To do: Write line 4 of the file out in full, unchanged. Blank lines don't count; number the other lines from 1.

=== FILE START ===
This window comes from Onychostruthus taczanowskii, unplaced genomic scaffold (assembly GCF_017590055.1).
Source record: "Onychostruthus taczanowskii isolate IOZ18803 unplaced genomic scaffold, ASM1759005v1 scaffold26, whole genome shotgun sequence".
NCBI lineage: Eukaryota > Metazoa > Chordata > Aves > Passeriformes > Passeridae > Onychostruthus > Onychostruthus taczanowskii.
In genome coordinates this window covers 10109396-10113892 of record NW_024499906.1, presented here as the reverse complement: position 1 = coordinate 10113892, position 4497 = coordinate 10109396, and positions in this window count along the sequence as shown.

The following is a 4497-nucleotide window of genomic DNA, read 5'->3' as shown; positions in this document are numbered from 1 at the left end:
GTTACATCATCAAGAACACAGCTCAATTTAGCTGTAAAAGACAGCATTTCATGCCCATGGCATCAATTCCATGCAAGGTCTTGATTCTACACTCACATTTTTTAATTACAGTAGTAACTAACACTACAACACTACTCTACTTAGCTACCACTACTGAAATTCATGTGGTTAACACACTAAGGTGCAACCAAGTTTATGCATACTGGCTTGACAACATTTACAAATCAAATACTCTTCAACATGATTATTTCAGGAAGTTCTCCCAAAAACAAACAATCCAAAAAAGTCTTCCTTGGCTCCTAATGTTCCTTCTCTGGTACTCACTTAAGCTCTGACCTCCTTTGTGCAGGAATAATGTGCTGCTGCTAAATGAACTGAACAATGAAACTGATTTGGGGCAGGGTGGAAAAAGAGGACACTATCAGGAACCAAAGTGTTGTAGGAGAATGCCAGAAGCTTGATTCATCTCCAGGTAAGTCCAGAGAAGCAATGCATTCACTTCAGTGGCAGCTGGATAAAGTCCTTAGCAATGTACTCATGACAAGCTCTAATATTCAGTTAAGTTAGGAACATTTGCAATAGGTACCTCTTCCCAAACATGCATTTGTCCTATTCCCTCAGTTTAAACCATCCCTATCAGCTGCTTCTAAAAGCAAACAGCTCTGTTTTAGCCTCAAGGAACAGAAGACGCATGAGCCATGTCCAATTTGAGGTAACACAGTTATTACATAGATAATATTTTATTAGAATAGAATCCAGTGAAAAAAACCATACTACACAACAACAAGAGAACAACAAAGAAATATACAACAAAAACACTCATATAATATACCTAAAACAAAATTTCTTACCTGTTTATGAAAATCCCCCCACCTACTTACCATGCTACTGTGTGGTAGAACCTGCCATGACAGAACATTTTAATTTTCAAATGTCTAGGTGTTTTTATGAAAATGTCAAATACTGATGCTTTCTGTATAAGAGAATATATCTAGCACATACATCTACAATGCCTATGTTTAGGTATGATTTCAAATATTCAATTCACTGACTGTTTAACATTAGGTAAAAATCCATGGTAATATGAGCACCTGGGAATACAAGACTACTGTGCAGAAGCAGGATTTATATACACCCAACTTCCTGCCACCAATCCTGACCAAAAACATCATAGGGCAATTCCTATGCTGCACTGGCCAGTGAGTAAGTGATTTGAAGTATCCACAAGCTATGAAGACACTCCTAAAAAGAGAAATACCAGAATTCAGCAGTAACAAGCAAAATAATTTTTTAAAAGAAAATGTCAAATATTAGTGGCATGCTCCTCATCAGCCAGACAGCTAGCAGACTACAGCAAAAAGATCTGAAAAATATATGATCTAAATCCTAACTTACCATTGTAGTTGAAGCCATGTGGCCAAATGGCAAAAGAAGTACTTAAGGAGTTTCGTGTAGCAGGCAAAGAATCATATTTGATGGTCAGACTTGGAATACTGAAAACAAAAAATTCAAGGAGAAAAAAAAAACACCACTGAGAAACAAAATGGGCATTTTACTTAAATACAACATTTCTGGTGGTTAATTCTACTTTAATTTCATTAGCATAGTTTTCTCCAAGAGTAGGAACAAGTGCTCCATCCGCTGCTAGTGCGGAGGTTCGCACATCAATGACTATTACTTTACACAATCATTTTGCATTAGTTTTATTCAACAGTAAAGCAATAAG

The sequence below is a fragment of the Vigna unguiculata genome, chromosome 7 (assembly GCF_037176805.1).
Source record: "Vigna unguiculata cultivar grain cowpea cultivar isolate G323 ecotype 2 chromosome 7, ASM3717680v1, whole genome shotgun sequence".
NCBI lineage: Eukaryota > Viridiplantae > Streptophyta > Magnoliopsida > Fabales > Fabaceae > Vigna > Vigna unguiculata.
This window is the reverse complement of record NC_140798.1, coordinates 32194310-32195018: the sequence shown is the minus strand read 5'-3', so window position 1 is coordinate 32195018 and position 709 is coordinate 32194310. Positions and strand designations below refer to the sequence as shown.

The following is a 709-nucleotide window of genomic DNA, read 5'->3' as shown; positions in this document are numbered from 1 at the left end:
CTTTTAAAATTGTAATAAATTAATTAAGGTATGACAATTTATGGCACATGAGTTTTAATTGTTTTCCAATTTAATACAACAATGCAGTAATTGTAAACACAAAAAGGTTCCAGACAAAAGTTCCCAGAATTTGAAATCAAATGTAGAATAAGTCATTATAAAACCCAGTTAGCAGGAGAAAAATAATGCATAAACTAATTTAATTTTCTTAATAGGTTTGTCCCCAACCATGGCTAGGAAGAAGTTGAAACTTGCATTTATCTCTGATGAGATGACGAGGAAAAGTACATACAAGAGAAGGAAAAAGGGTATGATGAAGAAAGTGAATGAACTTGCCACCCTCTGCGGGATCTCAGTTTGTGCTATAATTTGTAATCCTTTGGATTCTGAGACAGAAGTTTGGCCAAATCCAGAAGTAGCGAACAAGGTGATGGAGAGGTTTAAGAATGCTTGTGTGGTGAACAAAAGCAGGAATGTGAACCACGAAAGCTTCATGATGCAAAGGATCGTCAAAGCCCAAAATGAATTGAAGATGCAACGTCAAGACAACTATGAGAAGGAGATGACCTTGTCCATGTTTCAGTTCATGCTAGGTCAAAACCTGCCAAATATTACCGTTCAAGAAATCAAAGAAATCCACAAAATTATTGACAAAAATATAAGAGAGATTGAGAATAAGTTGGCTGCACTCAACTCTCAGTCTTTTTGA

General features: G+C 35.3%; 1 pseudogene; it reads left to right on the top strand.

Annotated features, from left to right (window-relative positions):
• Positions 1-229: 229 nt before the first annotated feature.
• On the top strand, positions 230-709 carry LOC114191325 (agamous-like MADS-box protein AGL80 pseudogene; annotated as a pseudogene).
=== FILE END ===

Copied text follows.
In genome coordinates this window covers 10109396-10113892 of record NW_024499906.1, presented here as the reverse complement: position 1 = coordinate 10113892, position 4497 = coordinate 10109396, and positions in this window count along the sequence as shown.